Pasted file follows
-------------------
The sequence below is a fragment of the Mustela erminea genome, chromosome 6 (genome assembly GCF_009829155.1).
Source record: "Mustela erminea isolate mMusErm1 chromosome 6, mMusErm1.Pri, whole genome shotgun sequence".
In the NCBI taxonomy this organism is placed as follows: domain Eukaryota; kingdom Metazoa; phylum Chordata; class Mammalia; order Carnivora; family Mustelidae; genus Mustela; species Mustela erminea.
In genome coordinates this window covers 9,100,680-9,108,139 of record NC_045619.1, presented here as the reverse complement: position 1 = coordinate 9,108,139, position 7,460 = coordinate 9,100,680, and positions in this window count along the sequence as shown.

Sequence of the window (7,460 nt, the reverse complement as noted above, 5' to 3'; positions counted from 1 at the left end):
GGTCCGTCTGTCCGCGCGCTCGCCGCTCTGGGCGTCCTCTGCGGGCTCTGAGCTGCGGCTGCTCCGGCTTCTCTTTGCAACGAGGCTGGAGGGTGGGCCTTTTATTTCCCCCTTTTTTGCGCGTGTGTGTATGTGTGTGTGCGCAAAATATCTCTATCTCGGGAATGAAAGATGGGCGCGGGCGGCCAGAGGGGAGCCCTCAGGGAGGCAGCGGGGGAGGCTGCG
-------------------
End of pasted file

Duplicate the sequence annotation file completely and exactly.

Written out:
The sequence below is a fragment of the Mustela erminea genome, chromosome 6 (genome assembly GCF_009829155.1).
Source record: "Mustela erminea isolate mMusErm1 chromosome 6, mMusErm1.Pri, whole genome shotgun sequence".
In the NCBI taxonomy this organism is placed as follows: domain Eukaryota; kingdom Metazoa; phylum Chordata; class Mammalia; order Carnivora; family Mustelidae; genus Mustela; species Mustela erminea.
In genome coordinates this window covers 9,100,680-9,108,139 of record NC_045619.1, presented here as the reverse complement: position 1 = coordinate 9,108,139, position 7,460 = coordinate 9,100,680, and positions in this window count along the sequence as shown.

Sequence of the window (7,460 nt, the reverse complement as noted above, 5' to 3'; positions counted from 1 at the left end):
GGTCCGTCTGTCCGCGCGCTCGCCGCTCTGGGCGTCCTCTGCGGGCTCTGAGCTGCGGCTGCTCCGGCTTCTCTTTGCAACGAGGCTGGAGGGTGGGCCTTTTATTTCCCCCTTTTTTGCGCGTGTGTGTATGTGTGTGTGCGCAAAATATCTCTATCTCGGGAATGAAAGATGGGCGCGGGCGGCCAGAGGGGAGCCCTCAGGGAGGCAGCGGGGGAGGCTGCG